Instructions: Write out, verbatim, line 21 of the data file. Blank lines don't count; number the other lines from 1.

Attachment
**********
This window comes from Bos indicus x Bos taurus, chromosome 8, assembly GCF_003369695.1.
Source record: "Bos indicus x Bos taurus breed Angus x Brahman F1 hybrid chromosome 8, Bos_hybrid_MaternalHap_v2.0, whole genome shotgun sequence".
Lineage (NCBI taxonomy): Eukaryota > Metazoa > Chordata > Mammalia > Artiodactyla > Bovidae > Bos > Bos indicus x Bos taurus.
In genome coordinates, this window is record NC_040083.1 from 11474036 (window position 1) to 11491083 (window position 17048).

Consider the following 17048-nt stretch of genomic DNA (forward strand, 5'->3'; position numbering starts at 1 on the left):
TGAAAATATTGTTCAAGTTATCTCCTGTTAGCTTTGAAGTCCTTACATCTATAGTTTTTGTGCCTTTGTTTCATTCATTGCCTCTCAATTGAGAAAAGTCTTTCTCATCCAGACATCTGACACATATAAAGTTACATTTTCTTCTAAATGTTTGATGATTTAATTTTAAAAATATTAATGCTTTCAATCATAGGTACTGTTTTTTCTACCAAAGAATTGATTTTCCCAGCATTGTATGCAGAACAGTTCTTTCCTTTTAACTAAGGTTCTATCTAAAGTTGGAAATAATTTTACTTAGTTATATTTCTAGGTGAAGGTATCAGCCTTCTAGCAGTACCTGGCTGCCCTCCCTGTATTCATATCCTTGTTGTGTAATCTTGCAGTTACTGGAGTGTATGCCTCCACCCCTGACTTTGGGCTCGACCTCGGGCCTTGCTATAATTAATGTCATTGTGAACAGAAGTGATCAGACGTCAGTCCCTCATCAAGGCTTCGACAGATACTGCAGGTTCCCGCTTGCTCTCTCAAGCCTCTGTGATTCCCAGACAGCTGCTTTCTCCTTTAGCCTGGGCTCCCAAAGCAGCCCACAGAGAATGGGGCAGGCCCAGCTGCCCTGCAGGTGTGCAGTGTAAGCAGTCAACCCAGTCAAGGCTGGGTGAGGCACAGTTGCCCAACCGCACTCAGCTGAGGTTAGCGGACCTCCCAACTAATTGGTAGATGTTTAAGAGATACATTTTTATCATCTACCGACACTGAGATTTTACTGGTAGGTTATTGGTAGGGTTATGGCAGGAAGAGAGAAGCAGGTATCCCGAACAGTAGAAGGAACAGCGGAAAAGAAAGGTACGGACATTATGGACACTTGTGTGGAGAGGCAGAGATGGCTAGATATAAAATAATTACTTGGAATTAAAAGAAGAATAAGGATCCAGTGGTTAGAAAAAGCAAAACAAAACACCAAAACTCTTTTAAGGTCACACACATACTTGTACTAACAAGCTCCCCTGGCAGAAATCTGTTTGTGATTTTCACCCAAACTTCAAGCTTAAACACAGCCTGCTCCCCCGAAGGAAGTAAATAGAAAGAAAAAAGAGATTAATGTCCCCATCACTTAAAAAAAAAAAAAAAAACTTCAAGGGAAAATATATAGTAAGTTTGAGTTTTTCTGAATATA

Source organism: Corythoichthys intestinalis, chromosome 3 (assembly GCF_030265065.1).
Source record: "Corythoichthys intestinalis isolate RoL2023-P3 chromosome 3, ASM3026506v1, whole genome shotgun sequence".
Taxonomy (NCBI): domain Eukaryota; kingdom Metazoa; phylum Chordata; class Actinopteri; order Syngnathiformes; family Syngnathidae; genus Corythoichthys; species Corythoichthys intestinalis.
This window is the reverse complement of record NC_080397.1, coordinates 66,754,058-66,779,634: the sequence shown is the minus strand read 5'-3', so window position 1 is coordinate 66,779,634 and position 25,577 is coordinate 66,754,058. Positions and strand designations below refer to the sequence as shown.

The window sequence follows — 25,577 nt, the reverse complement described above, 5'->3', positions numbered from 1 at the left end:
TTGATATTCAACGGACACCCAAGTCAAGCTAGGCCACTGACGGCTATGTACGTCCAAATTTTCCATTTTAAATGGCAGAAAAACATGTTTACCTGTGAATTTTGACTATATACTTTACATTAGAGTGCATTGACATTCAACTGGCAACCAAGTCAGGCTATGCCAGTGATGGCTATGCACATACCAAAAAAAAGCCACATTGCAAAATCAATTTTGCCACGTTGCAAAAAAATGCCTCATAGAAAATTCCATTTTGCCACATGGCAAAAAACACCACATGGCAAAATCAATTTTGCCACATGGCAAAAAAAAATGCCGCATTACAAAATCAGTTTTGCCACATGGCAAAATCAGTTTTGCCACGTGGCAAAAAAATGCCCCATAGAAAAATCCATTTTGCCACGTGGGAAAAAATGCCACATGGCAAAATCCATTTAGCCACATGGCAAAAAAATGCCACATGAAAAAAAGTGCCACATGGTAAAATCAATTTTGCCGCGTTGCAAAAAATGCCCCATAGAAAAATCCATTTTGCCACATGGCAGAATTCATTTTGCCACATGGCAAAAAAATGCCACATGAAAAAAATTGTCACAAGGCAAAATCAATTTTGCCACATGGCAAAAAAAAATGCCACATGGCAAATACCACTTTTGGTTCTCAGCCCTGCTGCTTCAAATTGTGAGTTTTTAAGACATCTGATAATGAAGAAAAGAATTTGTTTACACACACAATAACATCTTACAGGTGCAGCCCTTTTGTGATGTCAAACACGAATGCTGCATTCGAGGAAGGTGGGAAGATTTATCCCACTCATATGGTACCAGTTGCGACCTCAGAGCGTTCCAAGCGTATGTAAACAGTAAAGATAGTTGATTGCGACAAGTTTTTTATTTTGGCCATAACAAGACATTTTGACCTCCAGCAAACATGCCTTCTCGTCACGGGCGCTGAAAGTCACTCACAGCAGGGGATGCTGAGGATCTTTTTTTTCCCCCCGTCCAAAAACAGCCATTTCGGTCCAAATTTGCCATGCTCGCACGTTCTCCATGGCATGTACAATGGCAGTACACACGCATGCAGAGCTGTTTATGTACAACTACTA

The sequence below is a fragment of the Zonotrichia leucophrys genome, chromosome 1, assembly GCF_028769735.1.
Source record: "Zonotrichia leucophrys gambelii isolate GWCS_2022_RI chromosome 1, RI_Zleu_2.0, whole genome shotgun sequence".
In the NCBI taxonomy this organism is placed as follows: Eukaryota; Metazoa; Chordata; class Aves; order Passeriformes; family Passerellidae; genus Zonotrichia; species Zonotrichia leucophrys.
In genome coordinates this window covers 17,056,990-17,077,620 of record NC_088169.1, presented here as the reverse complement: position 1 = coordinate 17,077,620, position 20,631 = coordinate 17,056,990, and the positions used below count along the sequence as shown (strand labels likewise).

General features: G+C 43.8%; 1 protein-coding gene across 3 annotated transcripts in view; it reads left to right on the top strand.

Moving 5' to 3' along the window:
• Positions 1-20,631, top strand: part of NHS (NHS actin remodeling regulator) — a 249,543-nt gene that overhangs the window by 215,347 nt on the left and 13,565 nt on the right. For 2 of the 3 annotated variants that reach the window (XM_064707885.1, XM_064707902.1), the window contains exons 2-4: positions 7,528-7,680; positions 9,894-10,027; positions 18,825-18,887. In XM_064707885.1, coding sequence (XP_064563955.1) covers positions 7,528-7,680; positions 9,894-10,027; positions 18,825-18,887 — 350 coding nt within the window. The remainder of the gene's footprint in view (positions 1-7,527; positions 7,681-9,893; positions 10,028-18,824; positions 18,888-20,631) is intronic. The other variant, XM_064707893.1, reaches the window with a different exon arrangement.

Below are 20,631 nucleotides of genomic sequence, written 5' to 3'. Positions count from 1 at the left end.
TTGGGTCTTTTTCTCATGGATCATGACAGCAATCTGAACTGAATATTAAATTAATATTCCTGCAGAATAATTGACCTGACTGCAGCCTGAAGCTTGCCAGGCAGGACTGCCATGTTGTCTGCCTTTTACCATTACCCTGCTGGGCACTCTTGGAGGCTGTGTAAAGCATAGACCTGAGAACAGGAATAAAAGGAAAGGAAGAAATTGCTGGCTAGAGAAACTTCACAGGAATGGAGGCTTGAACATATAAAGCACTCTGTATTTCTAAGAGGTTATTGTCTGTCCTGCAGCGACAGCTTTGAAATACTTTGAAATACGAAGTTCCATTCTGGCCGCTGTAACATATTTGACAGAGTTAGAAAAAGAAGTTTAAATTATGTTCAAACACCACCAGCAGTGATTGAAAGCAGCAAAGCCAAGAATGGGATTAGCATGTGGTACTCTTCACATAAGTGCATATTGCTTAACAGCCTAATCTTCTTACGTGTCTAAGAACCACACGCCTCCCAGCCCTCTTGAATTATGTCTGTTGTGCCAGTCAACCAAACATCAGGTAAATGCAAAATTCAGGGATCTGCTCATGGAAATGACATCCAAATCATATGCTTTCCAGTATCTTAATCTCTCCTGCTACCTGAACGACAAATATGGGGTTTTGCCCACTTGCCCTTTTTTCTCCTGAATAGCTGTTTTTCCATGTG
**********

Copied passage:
TTGGGTCTTTTTCTCATGGATCATGACAGCAATCTGAACTGAATATTAAATTAATATTCCTGCAGAATAATTGACCTGACTGCAGCCTGAAGCTTGCCAGGCAGGACTGCCATGTTGTCTGCCTTTTACCATTACCCTGCTGGGCACTCTTGGAGGCTGTGTAAAGCATAGACCTGAGAACAGGAATAAAAGGAAAGGAAGAAATTGCTGGCTAGAGAAACTTCACAGGAATGGAGGCTTGAACATATAAAGCACTCTGTATTTCTAAGAGGTTATTGTCTGTCCTGCAGCGACAGCTTTGAAATACTTTGAAATACGAAGTTCCATTCTGGCCGCTGTAACATATTTGACAGAGTTAGAAAAAGAAGTTTAAATTATGTTCAAACACCACCAGCAGTGATTGAAAGCAGCAAAGCCAAGAATGGGATTAGCATGTGGTACTCTTCACATAAGTGCATATTGCTTAACAGCCTAATCTTCTTACGTGTCTAAGAACCACACGCCTCCCAGCCCTCTTGAATTATGTCTGTTGTGCCAGTCAACCAAACATCAGGTAAATGCAAAATTCAGGGATCTGCTCATGGAAATGACATCCAAATCATATGCTTTCCAGTATCTTAATCTCTCCTGCTACCTGAACGACAAATATGGGGTTTTGCCCACTTGCCCTTTTTTCTCCTGAATAGCTGTTTTTCCATGTG